9 p.m., Feb. 10
- Community Blog
- Normal Heights Through the Blue and White
What'll You Think Of Next?
Runner-Up award for the day goes to the wildly inappropriate, yet thoroughly entertaining:
I believe in the versatility of the craig. Use it for everything, I say to you! But use the categories, people, or risk damaging the function of the best website on the internet. This ad should be in rideshare, or gigs, something, anything other than "items wanted." It says "items," not "services."
Anyhoo, here's the Biiiiiiig Winnnaaaaaahhhh for the day:
You're probably thinking: "oh yeah, Pike? A salad spinner? Awesome! What'll you think of next? Mandolin slicer? Pasta machine? Forks?"
I say look harder, and see the single greatest kitchen gadget in all of history (possible exception being George Foreman Grill, see earlier blog entry on subject). Soggy lettuce is roughly equal to inescapable nightmares of being eaten by wolves. It rots, it tastes bad, everything about soggy lettuce is terrible. The salad spinner completely resolves this dilemma quickly, cleanly, and efficiently. Spinspinspinspincleanlettucew00t!
This ad is also important for one other, much more relevant reason. I happen to know--as an industry insider--that the salad spinner in question is being sold by a guy named Khaled Waleh, the owner of Zia Gourmet Pizza. Zia is extremely close to my home, 90 seconds of walking, and I eat there with some regularity.1 Tremendous pie, truly scrumptious. Being from the East Coast, it's easy for me to look with scorn and derision on the compilations plated in the name of "pizza" here in California. The whole-wheat-crusted, avocado-topped, low-fat, low-salt, sometimes-not-even-round imitation pies which have such a foothold in the California short-order foods market make us bitter Back East types yearn for a massive wedge of grease-dripping, cheese-laden, old-school 'za. Fortunately for me, I am moving beyond this yearning, a fact I owe almost completely to Zia Pizza.
As I said, the pizza there is delectable in the extreme. I don't actually wish to lapse into a food review here, because that's not the point of the exercise. Go eat pizza there, form your opinion. I think it's great. Even the vegan slices are exquisite! Notably, Zia doesn't fall into what is (in my estimation) the main pitfall faced by vegan pizza options. Namely, that of ersatz meats and cheeses. Cheese made of soy and meat made of cereal grains are nasty, and putting them on pizza doesn't make them less so. Why, in a world filled with so many tasty vegetables, must those who allege to subsist solely thereon pass on said tasty vegetables in favor of weak imitations of meats and cheeses? The Zia Pizza answer to the question is simple, just make the vegan pizza with no cheese and only vegetables; and it works, splendidly! I had a slice there with glazed pears and walnuts swimming in a sea of piquant marinara sauce. No bean-curd-cheese or wheat-gluten chicken, just pure veggie goodness. It was awe inspiringly good. So good, in fact, that I have pilfered the technique and occasionally produce jut such a pie for my vegan friends at the alternative pizzeria of my employ. Every other slice that comes out of Zia's kitchen is just as good, if not better.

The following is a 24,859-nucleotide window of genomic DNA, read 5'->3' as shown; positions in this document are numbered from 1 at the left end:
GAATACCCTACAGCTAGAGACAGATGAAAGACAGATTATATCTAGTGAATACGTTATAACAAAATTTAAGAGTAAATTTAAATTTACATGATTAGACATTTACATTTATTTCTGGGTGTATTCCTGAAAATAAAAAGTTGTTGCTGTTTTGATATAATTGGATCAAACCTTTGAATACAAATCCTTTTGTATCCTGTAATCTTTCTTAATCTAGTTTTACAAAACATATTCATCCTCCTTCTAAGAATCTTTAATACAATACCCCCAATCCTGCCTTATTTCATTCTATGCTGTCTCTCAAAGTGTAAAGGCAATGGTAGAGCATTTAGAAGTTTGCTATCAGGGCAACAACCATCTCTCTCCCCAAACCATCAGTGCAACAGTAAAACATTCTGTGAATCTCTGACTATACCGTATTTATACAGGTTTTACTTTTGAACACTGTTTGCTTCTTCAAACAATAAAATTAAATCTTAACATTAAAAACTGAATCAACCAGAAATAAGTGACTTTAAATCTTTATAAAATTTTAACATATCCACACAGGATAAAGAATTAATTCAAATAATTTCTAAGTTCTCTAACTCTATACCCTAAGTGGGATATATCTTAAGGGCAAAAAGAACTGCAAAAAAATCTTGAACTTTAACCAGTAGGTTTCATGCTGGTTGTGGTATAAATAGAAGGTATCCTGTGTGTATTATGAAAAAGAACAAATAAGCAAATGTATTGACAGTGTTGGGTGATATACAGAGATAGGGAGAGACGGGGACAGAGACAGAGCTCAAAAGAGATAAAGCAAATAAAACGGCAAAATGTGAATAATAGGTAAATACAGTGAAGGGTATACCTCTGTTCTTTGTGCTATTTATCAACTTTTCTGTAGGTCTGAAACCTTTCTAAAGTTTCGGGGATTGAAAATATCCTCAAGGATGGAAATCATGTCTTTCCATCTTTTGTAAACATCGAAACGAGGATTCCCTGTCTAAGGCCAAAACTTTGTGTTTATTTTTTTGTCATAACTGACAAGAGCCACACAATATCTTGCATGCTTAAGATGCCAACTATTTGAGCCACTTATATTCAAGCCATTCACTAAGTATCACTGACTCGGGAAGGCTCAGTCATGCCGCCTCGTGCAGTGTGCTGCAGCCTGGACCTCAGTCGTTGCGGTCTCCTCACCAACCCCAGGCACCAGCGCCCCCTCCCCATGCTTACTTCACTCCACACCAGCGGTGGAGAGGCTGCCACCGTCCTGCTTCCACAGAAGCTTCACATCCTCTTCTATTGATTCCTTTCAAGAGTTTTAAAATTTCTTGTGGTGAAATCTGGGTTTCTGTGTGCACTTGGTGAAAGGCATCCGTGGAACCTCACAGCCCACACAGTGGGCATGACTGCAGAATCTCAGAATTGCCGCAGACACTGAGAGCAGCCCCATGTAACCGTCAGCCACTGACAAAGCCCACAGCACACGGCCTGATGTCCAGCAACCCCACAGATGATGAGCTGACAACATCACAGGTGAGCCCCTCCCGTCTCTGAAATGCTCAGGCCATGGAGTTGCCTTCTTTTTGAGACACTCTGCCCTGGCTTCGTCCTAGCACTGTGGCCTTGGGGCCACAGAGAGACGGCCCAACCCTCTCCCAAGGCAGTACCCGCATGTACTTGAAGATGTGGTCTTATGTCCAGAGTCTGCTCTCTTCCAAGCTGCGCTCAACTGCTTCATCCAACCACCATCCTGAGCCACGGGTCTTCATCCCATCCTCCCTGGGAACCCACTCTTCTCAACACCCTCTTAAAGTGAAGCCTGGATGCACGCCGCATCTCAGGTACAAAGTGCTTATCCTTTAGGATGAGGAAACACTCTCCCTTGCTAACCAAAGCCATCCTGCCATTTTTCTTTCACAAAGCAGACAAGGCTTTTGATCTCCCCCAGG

In a sentence: Zia's pizza is good enough that I don't wish it was more like "real" pizza from back home.
But it's not just the succulent pie that wins my affections, the impeccable service and enjoyable atmosphere are what really close the deal. Everyone who works there is friendly and quick with a smile. They always conversate with me while I wait for my slices. Khaled, the aforementioned owner, has a funny sense of humor and he's kind of hilarious to talk to. Everybody there tries to cultivate good relationships with the local regulars. Whenever I walk by, on my way to Lestat's for some java and writing or wherever I may be going, I always get a wave and a hollered "hello" from inside Zia. That, more than anything else, is what so endears Zia Pizza to me. I cannot give enough props to the good people at Zia for making me feel like a part of my 'hood every time I stop in for a slice.
1. At this point, you're probably thinking, "hey, this is starting to look like an actual neighborhood blog. Pike doesn't do a real neighborhood blog, he just writes about dreaming about buying stuff!" Well, prepare to be surprised, friends and accomplices. At least for today, I'm turning over a new leaf and throwing down something which might (when snowballs fly through Hades unmolested) count as some sort of neighborhood reporting. Boo-yah.